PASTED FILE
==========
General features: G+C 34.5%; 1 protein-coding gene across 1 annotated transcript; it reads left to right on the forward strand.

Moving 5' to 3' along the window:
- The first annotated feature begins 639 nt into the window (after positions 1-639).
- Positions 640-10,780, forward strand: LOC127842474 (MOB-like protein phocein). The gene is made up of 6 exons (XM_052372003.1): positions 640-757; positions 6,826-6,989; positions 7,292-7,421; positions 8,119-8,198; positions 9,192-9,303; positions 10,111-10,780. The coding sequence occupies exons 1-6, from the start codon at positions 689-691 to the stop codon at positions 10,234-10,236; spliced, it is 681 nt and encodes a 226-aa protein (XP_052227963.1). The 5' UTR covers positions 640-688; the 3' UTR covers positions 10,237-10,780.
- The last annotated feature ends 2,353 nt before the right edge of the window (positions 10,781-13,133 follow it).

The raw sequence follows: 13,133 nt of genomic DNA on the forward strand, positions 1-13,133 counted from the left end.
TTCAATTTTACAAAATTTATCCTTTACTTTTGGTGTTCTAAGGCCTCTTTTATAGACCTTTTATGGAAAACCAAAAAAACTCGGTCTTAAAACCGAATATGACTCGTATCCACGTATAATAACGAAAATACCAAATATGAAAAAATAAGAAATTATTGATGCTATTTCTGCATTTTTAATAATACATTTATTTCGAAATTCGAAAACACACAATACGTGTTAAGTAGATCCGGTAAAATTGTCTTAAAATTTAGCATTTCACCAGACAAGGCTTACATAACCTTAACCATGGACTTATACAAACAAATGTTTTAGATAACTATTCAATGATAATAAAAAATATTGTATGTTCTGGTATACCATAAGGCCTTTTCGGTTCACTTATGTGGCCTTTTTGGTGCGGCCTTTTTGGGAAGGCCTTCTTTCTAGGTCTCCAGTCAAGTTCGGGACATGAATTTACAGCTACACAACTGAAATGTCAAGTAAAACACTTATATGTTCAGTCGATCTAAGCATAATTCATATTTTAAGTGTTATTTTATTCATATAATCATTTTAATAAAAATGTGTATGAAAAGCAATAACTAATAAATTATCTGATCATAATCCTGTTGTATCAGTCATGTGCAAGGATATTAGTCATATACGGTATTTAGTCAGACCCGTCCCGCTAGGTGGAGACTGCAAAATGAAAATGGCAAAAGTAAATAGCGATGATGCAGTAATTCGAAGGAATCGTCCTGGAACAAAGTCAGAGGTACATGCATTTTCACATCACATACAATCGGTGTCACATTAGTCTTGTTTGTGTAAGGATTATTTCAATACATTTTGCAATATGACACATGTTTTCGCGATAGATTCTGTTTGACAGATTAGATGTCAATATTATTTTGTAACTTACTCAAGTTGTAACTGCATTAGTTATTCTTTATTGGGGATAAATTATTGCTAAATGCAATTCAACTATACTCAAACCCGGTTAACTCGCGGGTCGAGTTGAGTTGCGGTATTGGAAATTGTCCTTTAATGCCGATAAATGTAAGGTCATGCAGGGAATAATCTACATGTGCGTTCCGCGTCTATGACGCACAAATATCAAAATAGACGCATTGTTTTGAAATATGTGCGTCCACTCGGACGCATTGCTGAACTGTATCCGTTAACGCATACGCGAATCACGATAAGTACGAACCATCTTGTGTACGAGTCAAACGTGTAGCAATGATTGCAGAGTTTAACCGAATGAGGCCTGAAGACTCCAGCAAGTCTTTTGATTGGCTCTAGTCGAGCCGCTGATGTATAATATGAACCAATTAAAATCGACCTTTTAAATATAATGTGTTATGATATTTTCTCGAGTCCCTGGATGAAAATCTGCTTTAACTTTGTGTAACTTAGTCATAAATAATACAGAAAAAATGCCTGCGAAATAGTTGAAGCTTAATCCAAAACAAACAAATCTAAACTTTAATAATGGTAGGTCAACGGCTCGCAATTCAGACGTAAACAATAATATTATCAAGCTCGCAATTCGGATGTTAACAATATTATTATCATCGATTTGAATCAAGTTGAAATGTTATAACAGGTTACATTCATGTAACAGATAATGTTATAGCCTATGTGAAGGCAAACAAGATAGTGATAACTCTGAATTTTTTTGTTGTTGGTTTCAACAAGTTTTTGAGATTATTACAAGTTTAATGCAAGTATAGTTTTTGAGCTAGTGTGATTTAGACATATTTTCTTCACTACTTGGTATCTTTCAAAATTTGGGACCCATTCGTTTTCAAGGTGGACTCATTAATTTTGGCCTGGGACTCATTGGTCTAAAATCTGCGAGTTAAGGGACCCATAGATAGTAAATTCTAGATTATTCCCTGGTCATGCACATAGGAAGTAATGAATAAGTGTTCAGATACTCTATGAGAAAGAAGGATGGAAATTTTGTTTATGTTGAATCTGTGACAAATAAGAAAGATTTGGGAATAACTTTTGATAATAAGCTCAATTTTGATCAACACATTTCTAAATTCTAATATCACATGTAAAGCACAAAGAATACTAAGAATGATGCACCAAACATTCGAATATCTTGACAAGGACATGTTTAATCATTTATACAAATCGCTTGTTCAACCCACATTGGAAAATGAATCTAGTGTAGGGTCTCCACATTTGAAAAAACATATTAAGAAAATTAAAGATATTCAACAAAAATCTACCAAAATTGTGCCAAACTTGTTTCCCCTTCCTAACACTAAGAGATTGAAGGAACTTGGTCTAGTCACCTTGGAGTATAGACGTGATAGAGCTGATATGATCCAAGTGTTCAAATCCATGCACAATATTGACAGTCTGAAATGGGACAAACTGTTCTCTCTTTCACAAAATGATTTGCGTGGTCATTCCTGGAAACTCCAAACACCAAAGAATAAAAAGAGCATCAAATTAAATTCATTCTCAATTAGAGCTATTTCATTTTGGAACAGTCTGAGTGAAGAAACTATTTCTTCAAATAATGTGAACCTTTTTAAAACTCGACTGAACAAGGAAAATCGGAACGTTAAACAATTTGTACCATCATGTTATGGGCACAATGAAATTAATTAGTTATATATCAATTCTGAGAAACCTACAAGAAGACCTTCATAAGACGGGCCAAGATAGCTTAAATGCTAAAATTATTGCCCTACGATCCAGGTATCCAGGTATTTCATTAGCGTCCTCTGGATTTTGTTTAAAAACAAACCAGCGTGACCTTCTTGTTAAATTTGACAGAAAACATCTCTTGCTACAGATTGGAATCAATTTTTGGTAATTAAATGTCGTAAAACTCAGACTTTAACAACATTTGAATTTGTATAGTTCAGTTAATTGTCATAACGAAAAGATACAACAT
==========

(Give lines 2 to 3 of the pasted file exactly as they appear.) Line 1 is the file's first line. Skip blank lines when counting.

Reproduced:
Moving 5' to 3' along the window:
- The first annotated feature begins 639 nt into the window (after positions 1-639).